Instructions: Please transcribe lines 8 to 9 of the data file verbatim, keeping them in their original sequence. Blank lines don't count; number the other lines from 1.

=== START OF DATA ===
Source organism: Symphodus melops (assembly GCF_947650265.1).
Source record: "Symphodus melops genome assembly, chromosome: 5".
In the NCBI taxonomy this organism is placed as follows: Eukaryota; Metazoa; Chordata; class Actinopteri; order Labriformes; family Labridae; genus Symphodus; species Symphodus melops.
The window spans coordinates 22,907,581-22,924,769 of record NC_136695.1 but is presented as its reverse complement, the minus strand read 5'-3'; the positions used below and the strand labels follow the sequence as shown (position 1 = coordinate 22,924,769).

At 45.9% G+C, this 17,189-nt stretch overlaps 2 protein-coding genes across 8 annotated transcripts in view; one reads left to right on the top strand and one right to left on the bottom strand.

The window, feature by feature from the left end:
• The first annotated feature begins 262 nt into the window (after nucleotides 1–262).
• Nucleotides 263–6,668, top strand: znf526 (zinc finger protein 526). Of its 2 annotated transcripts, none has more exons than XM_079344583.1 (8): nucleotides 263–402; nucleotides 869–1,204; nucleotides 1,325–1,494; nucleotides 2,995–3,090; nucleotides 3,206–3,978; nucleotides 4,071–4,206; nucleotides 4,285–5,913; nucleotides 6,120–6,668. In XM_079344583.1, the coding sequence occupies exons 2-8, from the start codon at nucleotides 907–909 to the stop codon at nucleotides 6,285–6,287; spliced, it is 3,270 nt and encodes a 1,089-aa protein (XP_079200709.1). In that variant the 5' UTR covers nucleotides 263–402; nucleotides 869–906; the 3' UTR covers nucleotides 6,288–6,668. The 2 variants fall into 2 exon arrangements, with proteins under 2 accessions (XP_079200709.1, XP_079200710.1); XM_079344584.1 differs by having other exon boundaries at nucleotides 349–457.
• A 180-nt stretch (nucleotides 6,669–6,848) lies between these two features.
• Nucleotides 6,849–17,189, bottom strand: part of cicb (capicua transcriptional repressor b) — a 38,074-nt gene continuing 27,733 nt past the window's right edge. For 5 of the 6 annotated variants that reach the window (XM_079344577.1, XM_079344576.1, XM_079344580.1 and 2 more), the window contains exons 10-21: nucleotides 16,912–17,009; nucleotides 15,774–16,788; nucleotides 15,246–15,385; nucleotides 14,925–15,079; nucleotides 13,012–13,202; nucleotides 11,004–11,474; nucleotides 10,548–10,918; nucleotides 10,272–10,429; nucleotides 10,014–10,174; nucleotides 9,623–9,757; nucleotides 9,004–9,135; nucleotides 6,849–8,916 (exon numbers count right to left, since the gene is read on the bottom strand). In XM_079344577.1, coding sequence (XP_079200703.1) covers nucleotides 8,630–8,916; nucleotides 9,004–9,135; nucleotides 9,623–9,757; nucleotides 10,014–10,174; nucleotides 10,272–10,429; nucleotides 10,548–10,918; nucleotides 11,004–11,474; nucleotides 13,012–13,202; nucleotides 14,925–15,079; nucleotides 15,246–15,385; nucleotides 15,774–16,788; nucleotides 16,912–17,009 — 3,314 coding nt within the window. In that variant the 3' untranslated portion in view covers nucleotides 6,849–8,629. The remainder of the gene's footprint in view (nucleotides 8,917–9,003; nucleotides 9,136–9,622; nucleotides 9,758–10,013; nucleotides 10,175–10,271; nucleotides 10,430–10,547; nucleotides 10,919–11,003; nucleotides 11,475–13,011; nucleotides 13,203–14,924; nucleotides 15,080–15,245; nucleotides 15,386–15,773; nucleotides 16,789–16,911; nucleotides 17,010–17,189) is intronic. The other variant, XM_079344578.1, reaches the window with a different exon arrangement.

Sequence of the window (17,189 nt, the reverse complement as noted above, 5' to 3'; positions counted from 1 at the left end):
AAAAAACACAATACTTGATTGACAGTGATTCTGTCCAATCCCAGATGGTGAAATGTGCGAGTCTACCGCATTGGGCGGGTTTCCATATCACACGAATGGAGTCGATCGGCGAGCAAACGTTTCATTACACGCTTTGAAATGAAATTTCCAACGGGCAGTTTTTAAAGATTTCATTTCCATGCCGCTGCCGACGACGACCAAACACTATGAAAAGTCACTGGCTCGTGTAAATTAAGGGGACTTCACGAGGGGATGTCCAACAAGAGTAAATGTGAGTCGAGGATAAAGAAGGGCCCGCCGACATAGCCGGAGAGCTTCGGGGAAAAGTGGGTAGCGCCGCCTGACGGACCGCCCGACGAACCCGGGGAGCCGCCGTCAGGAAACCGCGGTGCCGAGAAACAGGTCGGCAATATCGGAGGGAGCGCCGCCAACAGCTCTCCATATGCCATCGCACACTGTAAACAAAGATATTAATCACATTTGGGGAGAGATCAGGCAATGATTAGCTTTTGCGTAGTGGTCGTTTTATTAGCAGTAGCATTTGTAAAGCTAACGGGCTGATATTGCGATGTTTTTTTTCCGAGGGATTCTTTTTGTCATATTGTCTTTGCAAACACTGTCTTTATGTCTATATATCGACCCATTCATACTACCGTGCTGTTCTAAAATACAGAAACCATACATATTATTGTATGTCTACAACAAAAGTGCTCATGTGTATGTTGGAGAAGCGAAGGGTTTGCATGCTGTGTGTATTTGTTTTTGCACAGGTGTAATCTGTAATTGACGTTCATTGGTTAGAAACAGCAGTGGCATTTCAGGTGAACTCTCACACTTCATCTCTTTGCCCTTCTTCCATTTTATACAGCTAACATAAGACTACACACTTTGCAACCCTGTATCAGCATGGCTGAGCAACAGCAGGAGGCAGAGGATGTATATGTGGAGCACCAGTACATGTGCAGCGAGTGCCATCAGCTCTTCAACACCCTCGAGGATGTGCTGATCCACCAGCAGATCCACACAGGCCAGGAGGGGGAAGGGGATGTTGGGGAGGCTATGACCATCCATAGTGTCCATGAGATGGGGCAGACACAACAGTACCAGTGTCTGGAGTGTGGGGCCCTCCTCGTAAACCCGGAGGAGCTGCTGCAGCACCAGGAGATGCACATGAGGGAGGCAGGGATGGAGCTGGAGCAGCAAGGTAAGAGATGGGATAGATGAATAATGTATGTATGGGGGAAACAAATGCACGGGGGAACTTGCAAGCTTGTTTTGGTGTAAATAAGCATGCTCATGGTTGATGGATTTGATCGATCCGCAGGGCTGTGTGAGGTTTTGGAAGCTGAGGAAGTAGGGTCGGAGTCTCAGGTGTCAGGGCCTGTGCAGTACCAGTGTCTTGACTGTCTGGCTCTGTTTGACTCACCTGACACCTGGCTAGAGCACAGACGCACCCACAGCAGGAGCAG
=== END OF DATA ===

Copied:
• Nucleotides 263–6,668, top strand: znf526 (zinc finger protein 526). Of its 2 annotated transcripts, none has more exons than XM_079344583.1 (8): nucleotides 263–402; nucleotides 869–1,204; nucleotides 1,325–1,494; nucleotides 2,995–3,090; nucleotides 3,206–3,978; nucleotides 4,071–4,206; nucleotides 4,285–5,913; nucleotides 6,120–6,668. In XM_079344583.1, the coding sequence occupies exons 2-8, from the start codon at nucleotides 907–909 to the stop codon at nucleotides 6,285–6,287; spliced, it is 3,270 nt and encodes a 1,089-aa protein (XP_079200709.1). In that variant the 5' UTR covers nucleotides 263–402; nucleotides 869–906; the 3' UTR covers nucleotides 6,288–6,668. The 2 variants fall into 2 exon arrangements, with proteins under 2 accessions (XP_079200709.1, XP_079200710.1); XM_079344584.1 differs by having other exon boundaries at nucleotides 349–457.
• A 180-nt stretch (nucleotides 6,669–6,848) lies between these two features.